Breaking News from The Globe and Mail


Tuesday, February 28, 2006

Resort operator Intrawest Corp. has put itself in play, hiring an investment banker and saying that the door is open to “interesting ideas.”

The Vancouver-based company is best known for its ski resorts, which include its flagship Whistler Blackcomb operations. It has hired Goldman Sachs & Co., and is looking at ways to “enhance shareholder value,” which could include partnerships or mergers. The announcement also comes as world attention is now focused on Whistler as one of the hosts of the winter Olympic Games in 2010.

“We want to let the whole world know we are ready to go to the next stage,” chief executive officer Joe Houssian said in an interview.

The move makes Intrawest the latest in a string of Canadian companies with large real estate holdings that have signalled they believe they are undervalued by public markets. The announcement also follows the deal to take private another major Canadian player in the hospitality industry, Fairmont Hotels & Resorts Inc.

Like Fairmont, Intrawest also has become the target of a U.S. investor known for its aggressive tactics. Connecticut-based Pirate Capital LLC is now the firm's largest shareholder with roughly a 12-per-cent stake.

The news pushed the stock to $36.19, up $2.99 to a 52-week high, giving the company a market capitalization of $1.8-billion.

Mr. Houssian said Intrawest has evolved from a simple ski resort operator to an international leisure company with a lengthy list of high-end customers. The question now, he said, is how to finance future expansion “in the most intelligent way.”

The answer, he said, may not be an outright sale. “We are open to anyone who has some interesting ideas,” he said.

Indeed, Mr. Houssian, who founded a real estate firm in the mid-1970s that was a predecessor to Intrawest, insisted that the announcement does not mean there is a For Sale sign on his firm.

“There is nothing to bid on here,” he said.

Intrawest's largest shareholder had a different take on things.

“I think the company should be a private company at this point,” said Pirate Capital analyst Stephanie Tran. “We would definitely support the sale of the entire company.”

She said the hedge fund has approached possible buyers and investment bankers, and feels that the firm should be valued in the range of $43 (U.S.) to $48 a share.

“There is a lot of value to be unlocked in the real estate holdings,” she said. Private investors, she said, given the current low cost of financing, are better able to “make the numbers work.”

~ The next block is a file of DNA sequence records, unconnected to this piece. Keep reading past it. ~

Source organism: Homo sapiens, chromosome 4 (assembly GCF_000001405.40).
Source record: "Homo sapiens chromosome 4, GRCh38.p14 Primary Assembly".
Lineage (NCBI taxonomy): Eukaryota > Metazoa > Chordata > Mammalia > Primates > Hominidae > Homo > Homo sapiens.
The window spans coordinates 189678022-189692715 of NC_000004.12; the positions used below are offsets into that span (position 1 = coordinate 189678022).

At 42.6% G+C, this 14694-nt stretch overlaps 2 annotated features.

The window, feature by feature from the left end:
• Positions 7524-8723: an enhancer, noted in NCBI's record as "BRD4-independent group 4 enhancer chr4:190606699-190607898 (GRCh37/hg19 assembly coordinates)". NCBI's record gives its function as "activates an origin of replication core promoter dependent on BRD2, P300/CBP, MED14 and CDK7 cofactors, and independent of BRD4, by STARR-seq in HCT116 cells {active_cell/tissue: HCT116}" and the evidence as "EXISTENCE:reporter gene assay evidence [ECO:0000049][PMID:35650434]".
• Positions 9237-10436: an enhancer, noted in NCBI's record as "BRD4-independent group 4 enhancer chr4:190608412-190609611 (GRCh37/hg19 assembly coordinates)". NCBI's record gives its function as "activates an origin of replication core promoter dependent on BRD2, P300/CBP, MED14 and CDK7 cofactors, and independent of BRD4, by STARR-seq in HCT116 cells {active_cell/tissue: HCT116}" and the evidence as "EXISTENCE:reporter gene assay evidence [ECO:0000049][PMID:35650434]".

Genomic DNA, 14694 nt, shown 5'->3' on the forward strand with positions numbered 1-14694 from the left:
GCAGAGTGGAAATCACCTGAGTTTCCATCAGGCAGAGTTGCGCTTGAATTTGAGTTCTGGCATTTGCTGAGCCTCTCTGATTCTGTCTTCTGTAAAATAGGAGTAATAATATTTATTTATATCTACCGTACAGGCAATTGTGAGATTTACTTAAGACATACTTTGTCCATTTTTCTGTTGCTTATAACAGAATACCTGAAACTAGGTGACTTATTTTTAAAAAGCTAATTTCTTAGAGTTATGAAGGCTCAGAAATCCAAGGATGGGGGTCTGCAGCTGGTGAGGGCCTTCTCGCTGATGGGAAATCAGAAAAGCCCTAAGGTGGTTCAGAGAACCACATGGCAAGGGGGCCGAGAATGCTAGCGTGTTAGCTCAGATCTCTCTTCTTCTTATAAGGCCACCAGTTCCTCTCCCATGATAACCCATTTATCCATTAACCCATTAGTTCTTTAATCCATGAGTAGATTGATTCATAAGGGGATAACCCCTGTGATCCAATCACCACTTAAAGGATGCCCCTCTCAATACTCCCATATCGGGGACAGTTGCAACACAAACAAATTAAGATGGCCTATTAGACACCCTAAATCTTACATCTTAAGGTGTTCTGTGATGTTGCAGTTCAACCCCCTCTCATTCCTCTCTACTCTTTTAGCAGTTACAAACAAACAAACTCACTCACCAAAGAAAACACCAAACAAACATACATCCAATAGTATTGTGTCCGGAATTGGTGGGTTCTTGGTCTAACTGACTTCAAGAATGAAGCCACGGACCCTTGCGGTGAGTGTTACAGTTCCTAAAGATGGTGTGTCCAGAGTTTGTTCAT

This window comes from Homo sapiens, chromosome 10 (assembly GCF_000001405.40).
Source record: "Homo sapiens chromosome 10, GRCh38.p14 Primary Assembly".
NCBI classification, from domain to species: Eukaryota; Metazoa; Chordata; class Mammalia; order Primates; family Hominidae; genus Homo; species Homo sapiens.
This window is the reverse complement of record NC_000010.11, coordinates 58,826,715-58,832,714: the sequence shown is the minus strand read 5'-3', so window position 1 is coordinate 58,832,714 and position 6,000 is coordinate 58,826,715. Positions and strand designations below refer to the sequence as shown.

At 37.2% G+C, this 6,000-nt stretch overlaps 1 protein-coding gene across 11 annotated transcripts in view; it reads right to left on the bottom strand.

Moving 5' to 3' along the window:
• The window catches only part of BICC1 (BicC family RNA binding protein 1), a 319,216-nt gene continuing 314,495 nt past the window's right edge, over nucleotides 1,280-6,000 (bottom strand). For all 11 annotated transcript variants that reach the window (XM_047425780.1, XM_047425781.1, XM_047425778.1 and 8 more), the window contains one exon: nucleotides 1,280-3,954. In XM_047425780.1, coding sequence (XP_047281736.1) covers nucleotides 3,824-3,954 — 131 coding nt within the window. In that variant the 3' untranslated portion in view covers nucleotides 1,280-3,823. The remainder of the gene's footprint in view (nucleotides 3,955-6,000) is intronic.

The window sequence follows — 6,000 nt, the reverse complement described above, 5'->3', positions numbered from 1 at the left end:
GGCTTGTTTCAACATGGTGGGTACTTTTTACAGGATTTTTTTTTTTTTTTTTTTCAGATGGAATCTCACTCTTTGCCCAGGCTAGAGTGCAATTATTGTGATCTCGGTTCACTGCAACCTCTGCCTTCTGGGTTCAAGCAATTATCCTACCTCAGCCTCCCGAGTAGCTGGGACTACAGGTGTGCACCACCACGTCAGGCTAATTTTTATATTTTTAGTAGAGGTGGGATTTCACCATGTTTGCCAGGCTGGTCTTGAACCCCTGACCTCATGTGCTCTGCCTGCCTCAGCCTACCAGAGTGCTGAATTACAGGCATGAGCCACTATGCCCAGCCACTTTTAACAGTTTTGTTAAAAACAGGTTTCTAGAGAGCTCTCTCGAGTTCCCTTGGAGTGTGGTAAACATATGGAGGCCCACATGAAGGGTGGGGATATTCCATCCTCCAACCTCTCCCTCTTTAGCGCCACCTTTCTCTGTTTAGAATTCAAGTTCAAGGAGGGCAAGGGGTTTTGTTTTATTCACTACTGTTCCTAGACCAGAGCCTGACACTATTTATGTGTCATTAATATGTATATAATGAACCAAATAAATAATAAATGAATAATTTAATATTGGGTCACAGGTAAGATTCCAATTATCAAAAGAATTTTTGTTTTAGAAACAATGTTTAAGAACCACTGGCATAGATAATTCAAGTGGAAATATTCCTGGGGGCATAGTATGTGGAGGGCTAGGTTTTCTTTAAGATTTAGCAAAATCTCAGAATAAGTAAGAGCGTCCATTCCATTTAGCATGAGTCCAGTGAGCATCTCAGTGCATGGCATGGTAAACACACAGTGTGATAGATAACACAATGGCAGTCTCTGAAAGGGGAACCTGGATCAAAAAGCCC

Ms. Tran said Pirate is not alone in this view. “There have been suggestions by a number of shareholders that this is the way to go.”

Mr. Houssian yesterday insisted that the decision to hire an investment banker was not a response to shareholder pressure. He described the move as part of a 15-month review that has led to the announcement. “This was not a knee-jerk reaction. There was a long-term analysis that brought us to this point.”

Some analysts reacting to the news wondered if the initiative might lead to a breakup of the company, with some suggesting that parts of the business could be reborn as an income trust.

Mr. Houssian said all options are on the table, but he would prefer to keep the company together. That's because, he said, a key part of Intrawest's growth strategy is to tap into existing customers in one part of its operations, such as its ski resorts, that can become users of other services, such as its exotic tour operator Abercrombie & Kent.

National Bank analyst Michael Smith, who has an “underperform” rating on Intrawest, estimates that on a private market basis the company has a value of between $22.30 and $27.60. That compares with its U.S. close yesterday of $31.84 and his target of $22.50.

He questioned how investors will benefit if Intrawest sells off assets to fuel growth. If that is the plan, than none of the proceeds will be returned to shareholders, he said.

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